• Bring the crisis management plan with you in hard copy and electronic formats and make sure key staff and volunteer leaders have a copy. Review the plan briefly before leaving for the meeting.

Create a local media list for the city where the meeting will be held so you can quickly send them information if needed.  While you’re at it, update your trade press media list.  Have them loaded and ready to use on a moment’s notice.

• Create a master list of contact information for all onsite staff and top volunteer leaders, including cell phone numbers, emails, hotel information, and onsite schedules.

Locate the nearest emergency facilities to your meeting, including a hospital, fire station, and police station and have their contact information readily available.  Make sure contact information for key staff at the meeting facility and all official meeting hotels is also available.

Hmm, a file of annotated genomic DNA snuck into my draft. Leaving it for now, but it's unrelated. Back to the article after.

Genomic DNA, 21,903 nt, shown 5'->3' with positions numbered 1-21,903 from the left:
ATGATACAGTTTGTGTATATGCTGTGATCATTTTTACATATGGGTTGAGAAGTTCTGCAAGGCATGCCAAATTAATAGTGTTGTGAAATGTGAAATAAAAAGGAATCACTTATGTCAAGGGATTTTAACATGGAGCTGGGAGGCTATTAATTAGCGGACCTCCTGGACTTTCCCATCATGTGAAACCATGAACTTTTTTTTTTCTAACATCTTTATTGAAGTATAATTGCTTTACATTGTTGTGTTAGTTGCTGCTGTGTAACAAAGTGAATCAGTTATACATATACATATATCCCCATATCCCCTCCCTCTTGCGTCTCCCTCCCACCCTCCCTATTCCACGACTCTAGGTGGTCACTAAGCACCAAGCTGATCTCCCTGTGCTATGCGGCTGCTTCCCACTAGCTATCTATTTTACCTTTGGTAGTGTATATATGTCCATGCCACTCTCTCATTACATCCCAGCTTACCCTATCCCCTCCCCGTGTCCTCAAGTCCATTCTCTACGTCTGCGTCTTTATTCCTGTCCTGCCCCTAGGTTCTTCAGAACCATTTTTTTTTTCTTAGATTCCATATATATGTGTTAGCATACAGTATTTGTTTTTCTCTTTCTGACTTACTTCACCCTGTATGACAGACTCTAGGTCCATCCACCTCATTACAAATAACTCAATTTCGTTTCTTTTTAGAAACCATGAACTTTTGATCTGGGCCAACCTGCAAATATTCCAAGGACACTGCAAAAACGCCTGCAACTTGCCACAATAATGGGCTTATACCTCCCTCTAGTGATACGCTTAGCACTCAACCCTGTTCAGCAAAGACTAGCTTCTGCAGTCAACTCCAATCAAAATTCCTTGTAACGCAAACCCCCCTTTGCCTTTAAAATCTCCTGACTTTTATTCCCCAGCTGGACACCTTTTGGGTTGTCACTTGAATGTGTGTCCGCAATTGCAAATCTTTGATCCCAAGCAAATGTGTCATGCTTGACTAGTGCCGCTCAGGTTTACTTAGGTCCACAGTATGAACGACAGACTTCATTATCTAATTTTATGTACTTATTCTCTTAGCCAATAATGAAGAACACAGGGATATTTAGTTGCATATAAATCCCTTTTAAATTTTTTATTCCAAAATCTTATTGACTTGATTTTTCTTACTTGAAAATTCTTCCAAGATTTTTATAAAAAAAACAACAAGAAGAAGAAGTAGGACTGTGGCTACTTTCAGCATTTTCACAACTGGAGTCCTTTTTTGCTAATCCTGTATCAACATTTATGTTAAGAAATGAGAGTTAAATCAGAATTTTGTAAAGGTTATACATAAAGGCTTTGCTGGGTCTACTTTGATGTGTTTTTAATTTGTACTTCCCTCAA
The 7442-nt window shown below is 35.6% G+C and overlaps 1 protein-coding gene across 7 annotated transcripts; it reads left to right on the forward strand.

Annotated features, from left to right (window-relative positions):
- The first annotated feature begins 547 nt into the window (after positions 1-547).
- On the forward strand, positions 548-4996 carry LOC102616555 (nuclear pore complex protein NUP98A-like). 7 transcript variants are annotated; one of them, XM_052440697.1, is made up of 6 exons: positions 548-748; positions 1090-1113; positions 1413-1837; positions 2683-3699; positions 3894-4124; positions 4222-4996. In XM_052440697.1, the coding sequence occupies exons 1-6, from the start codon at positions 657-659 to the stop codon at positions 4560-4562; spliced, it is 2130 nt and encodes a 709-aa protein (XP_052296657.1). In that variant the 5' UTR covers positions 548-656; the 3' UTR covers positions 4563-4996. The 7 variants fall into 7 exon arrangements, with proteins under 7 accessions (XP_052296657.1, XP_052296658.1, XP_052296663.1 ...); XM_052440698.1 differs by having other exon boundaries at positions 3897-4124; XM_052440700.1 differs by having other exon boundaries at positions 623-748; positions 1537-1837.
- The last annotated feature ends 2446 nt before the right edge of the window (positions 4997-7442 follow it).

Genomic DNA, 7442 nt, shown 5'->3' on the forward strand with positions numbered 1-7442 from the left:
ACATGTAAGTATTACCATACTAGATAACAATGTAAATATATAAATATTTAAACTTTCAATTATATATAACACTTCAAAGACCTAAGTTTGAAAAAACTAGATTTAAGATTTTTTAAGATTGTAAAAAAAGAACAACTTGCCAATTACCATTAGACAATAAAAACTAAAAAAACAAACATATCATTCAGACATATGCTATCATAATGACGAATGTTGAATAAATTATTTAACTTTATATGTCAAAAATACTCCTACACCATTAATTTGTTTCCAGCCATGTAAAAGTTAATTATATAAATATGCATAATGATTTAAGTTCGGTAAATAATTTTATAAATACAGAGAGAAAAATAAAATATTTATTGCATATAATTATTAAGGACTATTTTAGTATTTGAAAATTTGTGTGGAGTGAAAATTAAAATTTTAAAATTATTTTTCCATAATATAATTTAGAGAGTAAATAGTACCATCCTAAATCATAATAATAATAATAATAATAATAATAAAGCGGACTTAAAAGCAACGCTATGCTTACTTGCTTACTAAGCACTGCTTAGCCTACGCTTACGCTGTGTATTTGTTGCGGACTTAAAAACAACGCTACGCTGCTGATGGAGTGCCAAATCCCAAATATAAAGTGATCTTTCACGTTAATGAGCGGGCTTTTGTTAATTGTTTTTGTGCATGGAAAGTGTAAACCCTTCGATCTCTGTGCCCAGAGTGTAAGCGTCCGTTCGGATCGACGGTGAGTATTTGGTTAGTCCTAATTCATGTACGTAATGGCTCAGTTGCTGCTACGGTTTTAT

• Develop a plan for quickly communicating with all attendees if necessary, even if they are not at the meeting facility. Twitter and Facebook can be very useful tools as long as attendees know to consult these sites to check for news and updates.  Broadcast emails can be used, and hotels can also place messages on room phones.

• Identify and brief a few staff who are not at the meeting on the crisis management plan and provide them with all critical information. They can be valuable assets in a crisis since they can work remotely away from the crisis scene.

• Take advantage of having your top leaders together in one place and meet as needed to develop response strategies. But make sure you designate a single spokesperson.

What crisis prevention strategies do you use for your meetings?  Have you encountered a crisis at a meeting?  How did you or the organizers react?